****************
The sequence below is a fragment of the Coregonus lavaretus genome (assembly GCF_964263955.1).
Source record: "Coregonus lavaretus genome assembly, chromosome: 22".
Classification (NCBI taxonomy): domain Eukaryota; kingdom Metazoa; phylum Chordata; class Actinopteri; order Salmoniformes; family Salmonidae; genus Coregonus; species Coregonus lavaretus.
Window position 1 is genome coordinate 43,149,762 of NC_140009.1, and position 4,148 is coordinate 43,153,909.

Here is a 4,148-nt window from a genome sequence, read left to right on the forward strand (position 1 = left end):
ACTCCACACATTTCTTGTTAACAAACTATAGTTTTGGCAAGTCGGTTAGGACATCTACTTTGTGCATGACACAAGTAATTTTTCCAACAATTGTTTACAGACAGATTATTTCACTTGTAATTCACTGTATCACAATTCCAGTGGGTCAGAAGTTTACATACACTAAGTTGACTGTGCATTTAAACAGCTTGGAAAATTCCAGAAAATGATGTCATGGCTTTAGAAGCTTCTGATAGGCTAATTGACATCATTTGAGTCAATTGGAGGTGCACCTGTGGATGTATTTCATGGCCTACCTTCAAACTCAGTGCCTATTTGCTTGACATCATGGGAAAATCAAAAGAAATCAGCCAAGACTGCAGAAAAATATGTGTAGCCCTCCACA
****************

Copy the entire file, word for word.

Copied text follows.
The sequence below is a fragment of the Coregonus lavaretus genome (assembly GCF_964263955.1).
Source record: "Coregonus lavaretus genome assembly, chromosome: 22".
Classification (NCBI taxonomy): domain Eukaryota; kingdom Metazoa; phylum Chordata; class Actinopteri; order Salmoniformes; family Salmonidae; genus Coregonus; species Coregonus lavaretus.
Window position 1 is genome coordinate 43,149,762 of NC_140009.1, and position 4,148 is coordinate 43,153,909.

Here is a 4,148-nt window from a genome sequence, read left to right on the forward strand (position 1 = left end):
ACTCCACACATTTCTTGTTAACAAACTATAGTTTTGGCAAGTCGGTTAGGACATCTACTTTGTGCATGACACAAGTAATTTTTCCAACAATTGTTTACAGACAGATTATTTCACTTGTAATTCACTGTATCACAATTCCAGTGGGTCAGAAGTTTACATACACTAAGTTGACTGTGCATTTAAACAGCTTGGAAAATTCCAGAAAATGATGTCATGGCTTTAGAAGCTTCTGATAGGCTAATTGACATCATTTGAGTCAATTGGAGGTGCACCTGTGGATGTATTTCATGGCCTACCTTCAAACTCAGTGCCTATTTGCTTGACATCATGGGAAAATCAAAAGAAATCAGCCAAGACTGCAGAAAAATATGTGTAGCCCTCCACA